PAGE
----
Three dimensional free-surface modelling with a novel validation approach.

Andrew Sleigh, Duncan Borman, Andrew Coughtrie

Friday 3 july 2015

13:30 - 13:45h at Oceania (level 0)

Themes: (T) Water engineering, (ST) Computational methods

Parallel session: 16D. Engineering - Computational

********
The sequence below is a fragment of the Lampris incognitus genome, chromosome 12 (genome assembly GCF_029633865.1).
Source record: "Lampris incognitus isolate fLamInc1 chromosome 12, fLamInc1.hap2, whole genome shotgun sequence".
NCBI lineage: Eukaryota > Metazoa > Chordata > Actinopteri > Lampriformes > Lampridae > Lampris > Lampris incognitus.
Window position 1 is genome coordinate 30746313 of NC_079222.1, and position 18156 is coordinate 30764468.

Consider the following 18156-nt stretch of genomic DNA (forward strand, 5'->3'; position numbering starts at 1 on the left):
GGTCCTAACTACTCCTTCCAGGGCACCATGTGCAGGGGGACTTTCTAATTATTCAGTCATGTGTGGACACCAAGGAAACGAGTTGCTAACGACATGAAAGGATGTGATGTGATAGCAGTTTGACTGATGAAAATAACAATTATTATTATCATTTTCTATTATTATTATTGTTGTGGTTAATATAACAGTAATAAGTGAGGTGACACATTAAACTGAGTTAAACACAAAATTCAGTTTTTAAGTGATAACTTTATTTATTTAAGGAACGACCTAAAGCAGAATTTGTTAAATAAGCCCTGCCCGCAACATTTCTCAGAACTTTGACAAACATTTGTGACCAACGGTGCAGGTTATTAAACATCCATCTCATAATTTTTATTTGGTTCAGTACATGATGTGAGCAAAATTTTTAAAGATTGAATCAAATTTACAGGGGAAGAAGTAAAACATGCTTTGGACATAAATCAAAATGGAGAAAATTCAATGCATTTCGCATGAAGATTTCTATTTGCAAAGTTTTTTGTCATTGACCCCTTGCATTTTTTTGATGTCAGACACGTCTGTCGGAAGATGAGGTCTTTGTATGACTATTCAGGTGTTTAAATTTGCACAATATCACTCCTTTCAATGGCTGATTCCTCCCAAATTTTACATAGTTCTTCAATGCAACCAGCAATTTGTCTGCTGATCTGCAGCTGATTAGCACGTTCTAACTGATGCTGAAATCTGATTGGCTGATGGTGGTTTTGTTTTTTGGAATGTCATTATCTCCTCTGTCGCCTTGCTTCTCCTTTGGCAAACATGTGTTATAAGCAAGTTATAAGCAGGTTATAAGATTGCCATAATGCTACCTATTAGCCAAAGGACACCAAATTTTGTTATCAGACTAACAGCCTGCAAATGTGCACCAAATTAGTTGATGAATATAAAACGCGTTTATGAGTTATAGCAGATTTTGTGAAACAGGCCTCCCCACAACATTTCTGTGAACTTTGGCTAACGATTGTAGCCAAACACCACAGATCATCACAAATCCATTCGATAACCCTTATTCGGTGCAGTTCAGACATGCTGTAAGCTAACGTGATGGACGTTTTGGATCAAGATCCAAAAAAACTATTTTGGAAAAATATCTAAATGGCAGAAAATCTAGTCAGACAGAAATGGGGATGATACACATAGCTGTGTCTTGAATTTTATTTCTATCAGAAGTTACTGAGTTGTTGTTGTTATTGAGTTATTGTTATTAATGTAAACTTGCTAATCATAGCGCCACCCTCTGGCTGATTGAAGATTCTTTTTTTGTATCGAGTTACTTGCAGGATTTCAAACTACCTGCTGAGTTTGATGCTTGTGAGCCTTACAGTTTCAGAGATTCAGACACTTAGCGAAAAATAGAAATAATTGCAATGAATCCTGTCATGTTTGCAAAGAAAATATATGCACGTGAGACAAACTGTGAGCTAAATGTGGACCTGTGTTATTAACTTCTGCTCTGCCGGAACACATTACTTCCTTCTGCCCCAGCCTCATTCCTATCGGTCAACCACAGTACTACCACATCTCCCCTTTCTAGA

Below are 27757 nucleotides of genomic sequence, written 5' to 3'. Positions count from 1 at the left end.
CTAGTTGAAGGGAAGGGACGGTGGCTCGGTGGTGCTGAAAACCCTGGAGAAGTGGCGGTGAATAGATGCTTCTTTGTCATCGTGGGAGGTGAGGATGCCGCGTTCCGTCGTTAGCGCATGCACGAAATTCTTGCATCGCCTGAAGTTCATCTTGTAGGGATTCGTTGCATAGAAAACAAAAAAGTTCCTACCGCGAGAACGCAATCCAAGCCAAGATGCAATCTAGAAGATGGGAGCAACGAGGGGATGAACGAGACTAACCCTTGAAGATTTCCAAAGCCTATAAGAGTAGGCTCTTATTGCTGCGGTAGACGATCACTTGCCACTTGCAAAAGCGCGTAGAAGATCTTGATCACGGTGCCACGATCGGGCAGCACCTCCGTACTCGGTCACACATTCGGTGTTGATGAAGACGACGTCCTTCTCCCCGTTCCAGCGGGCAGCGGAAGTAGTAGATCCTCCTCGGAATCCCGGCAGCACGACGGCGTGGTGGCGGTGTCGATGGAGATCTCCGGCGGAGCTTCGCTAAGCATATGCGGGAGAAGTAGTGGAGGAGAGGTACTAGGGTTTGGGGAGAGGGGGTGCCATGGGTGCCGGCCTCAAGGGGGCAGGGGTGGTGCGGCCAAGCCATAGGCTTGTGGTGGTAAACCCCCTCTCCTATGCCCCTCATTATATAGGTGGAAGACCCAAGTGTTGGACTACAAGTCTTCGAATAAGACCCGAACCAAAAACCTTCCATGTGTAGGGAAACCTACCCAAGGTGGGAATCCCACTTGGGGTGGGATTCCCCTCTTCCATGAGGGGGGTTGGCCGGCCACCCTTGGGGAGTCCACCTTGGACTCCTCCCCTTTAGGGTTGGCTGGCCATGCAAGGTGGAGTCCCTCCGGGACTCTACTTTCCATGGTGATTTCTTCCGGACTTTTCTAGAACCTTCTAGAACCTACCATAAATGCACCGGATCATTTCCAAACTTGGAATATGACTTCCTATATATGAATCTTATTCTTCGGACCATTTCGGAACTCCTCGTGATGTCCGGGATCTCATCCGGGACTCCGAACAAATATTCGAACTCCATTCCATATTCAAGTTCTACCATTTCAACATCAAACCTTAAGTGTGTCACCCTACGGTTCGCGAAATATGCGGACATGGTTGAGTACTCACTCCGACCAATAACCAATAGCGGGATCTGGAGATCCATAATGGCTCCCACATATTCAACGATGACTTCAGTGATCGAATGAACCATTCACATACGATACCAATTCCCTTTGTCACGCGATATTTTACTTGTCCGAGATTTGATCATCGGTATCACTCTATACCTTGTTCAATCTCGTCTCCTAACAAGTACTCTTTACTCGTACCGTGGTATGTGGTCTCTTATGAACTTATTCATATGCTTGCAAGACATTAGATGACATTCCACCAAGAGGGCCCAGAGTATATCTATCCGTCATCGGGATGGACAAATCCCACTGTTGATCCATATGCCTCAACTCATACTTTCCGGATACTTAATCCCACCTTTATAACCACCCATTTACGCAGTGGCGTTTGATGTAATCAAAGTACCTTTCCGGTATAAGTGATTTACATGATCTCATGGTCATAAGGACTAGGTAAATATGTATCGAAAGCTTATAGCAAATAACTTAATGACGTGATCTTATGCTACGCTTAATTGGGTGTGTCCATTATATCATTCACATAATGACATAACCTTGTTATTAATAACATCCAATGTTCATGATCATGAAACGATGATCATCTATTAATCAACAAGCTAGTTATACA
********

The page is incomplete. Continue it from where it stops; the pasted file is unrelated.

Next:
We show that that a three-dimensional two-phase CFD-VOF model can reliably predict the position of waves and hydraulic jumps within the complex hydraulic flow environments of a recreational white-water course and dam release in a natural river. The model is validated to predict the full transient behaviour of white-water ‘features’ that form such courses. A novel application of LIDAR provides high-quality data for validation of the free-surface location. Multiphase free-surface CFD approaches together with greater access to high-performance computing facilities has meant that simulations that would have been unfeasible even five years ago are now a realistic prospect for many industrial hydraulic applications. A RANS CFD model is implemented in this work which incorporates an explicit VOF model to predict the transient free-surface behaviour of white-water phenomena. A SPH free-surface model is also implemented for a comparison of modelling approaches. Experimental studies were undertaken in a recreational white-water course channel that provided a means to vary the flow rates of water and restrict the flow easily as required as well as in river with a controlled flow from a dam release. The addition of obstructions within the channels allowed analysis of the impact on the size, position, velocities associated with hydraulic jumps, waves and other key features necessary for white-water kayaking. The study includes an original application LIDAR which has successfully been used as a novel measurement tool allowing high-quality free-surface data in a situation where other available options would be very difficult - either prohibitively expensive or would have had an impact on the flow being measured. LIDAR is not traditionally used to measure the surface of water as typically there is no return from the water; however the broken water surface of white-water provides enough signal to capture the detail of a stationary wave and other features. The results of the study establish that the free-surface CFD approaches can accurately predict the complex hydraulic behaviour in large-scale open channel flows. In order to reliably capture the full three-dimensional characteristics of the water free-surface using the VOF approach a structured, high resolution mesh with time-steps in order of milliseconds is necessary.